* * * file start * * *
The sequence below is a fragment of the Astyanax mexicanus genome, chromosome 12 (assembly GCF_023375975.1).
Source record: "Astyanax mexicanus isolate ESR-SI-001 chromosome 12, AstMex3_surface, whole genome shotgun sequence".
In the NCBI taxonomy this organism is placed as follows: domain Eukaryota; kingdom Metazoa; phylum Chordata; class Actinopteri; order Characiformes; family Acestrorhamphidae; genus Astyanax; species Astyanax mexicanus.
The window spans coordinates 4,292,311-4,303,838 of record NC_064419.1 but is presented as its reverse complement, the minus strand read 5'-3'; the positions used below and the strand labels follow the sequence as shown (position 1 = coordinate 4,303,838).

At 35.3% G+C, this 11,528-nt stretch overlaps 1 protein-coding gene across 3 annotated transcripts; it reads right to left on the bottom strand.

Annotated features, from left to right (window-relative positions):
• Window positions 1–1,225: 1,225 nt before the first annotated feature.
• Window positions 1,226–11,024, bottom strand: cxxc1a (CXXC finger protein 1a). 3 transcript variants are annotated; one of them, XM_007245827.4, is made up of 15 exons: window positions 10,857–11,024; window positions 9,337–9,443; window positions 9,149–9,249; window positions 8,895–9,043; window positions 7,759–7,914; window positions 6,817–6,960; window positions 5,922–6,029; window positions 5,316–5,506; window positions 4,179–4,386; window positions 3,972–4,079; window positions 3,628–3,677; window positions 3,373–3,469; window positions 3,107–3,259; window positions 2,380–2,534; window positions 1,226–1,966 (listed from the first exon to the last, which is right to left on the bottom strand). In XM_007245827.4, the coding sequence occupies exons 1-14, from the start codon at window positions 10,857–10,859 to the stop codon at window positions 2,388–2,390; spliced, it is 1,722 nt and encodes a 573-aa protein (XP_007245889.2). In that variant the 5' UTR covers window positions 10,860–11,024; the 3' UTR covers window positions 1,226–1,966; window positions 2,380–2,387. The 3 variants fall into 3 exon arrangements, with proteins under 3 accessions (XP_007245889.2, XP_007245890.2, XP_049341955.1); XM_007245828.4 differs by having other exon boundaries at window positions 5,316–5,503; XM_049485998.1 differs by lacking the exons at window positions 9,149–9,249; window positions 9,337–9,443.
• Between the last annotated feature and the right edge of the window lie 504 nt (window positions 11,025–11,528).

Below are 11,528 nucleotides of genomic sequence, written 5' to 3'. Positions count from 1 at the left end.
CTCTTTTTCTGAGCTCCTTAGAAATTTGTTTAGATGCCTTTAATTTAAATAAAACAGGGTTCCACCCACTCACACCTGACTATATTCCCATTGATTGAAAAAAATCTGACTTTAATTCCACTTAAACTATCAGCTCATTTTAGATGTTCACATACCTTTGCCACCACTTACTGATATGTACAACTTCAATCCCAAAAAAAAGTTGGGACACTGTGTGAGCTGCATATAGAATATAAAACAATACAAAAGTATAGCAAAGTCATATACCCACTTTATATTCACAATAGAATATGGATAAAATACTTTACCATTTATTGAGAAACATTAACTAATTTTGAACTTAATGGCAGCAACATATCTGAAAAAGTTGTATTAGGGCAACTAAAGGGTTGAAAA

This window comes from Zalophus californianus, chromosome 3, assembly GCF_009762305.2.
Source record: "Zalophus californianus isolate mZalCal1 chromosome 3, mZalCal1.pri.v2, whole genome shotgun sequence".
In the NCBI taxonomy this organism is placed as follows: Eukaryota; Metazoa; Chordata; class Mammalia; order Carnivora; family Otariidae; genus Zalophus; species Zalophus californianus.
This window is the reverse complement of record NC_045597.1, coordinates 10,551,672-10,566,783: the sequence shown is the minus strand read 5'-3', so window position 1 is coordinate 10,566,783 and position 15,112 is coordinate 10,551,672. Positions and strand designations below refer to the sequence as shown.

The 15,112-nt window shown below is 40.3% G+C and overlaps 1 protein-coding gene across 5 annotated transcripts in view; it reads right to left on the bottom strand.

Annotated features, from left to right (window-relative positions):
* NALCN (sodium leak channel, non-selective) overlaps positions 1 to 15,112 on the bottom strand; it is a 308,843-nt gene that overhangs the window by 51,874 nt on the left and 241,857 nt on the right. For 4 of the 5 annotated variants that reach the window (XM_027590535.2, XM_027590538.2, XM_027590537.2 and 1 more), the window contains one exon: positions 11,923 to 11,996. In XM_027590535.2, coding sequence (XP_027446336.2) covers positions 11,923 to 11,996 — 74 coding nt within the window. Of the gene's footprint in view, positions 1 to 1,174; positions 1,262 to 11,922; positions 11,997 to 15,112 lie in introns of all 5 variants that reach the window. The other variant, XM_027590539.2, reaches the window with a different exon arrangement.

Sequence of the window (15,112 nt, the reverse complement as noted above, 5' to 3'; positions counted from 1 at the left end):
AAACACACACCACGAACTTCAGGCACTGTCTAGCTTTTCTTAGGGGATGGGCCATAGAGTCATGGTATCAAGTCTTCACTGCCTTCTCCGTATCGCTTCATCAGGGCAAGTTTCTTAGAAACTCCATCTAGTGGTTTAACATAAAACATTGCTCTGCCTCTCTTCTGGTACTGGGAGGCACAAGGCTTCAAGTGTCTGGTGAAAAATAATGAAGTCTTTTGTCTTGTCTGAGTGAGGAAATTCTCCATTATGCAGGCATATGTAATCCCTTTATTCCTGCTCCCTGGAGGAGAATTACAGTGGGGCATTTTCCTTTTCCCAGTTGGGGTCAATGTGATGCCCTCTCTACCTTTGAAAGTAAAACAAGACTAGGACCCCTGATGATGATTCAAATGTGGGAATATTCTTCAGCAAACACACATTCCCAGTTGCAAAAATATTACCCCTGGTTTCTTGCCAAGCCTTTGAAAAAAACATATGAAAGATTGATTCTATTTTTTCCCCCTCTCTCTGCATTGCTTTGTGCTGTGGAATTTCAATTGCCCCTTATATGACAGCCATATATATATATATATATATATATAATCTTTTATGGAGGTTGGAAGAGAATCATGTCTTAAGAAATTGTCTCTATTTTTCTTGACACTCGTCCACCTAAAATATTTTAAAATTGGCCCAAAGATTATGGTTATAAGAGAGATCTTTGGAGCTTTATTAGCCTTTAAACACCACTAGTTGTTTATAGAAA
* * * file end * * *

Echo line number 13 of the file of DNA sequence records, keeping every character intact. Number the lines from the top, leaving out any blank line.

Source record: "Zalophus californianus isolate mZalCal1 chromosome 3, mZalCal1.pri.v2, whole genome shotgun sequence".